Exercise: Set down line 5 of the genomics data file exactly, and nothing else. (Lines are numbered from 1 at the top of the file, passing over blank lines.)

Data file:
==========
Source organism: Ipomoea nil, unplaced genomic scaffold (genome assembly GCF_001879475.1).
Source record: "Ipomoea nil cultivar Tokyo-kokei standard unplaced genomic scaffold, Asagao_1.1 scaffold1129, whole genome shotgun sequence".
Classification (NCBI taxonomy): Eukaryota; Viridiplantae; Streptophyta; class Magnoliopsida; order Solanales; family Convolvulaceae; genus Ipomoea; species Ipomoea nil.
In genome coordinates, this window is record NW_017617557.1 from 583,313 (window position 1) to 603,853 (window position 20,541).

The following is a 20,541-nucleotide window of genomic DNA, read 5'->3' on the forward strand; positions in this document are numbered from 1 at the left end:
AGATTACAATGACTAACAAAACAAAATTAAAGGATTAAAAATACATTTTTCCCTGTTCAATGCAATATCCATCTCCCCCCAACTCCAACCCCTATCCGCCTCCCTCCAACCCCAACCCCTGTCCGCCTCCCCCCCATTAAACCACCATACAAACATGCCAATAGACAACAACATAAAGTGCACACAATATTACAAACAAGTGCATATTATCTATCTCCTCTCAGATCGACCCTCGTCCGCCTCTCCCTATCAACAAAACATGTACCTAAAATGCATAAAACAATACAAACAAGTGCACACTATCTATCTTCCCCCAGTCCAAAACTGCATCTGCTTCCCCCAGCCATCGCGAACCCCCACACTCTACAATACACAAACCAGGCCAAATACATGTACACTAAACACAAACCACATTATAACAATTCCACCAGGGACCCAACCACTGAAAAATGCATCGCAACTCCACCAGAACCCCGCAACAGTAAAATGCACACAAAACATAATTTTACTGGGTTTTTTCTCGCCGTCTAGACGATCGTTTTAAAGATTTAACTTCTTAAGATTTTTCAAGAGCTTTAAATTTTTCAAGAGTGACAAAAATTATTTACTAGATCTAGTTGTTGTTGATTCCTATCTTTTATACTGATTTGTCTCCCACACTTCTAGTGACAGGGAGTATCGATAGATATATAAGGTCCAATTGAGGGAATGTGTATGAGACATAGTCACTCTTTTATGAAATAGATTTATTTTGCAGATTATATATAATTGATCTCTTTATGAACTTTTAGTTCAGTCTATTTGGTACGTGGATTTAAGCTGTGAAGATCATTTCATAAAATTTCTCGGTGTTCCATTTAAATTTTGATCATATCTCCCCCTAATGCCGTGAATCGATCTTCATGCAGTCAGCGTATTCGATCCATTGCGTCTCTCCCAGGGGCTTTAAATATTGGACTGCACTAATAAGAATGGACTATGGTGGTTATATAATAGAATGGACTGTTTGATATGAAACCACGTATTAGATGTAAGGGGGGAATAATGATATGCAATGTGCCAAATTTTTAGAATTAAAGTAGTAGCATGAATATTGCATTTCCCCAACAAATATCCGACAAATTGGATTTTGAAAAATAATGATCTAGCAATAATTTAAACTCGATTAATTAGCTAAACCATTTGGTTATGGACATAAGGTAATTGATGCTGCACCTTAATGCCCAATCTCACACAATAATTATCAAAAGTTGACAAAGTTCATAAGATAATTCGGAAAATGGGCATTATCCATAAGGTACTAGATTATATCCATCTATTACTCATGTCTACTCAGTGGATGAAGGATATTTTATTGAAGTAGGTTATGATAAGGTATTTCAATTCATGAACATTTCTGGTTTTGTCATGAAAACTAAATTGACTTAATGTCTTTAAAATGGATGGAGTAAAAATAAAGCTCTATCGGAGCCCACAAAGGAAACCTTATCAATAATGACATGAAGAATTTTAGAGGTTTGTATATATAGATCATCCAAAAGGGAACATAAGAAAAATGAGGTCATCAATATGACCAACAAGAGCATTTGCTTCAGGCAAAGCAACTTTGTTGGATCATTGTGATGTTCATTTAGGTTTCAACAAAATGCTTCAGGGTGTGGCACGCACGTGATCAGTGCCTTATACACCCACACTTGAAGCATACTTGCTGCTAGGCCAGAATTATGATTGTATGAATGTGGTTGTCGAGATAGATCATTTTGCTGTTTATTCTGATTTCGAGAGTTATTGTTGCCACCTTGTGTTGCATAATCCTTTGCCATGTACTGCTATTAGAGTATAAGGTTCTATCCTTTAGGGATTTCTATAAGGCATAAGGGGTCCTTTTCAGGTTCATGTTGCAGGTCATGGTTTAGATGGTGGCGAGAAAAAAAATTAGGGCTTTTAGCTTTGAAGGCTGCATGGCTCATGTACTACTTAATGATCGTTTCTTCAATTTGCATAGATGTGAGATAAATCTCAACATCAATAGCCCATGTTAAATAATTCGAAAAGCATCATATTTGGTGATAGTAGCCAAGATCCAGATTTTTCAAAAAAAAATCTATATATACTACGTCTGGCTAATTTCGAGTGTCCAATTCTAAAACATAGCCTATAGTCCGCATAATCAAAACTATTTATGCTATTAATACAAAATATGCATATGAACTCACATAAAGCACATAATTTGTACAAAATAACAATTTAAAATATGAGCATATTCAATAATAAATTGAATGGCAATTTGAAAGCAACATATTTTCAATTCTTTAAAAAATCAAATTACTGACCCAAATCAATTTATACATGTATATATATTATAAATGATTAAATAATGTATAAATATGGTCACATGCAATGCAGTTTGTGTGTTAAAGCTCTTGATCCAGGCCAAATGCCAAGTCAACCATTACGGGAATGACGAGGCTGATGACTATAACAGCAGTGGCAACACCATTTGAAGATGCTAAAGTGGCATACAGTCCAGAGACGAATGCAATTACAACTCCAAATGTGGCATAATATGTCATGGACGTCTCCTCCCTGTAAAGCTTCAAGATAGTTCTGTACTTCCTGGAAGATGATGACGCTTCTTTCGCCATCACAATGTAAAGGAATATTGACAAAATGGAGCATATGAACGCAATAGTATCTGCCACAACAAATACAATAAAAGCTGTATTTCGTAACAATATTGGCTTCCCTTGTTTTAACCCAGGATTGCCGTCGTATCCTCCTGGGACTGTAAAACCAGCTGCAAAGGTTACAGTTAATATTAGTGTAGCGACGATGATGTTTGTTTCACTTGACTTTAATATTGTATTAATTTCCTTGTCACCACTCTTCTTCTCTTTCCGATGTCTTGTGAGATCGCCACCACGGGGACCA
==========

The following is a 20,541-nucleotide window of genomic DNA, read 5'->3' on the forward strand; positions in this document are numbered from 1 at the left end: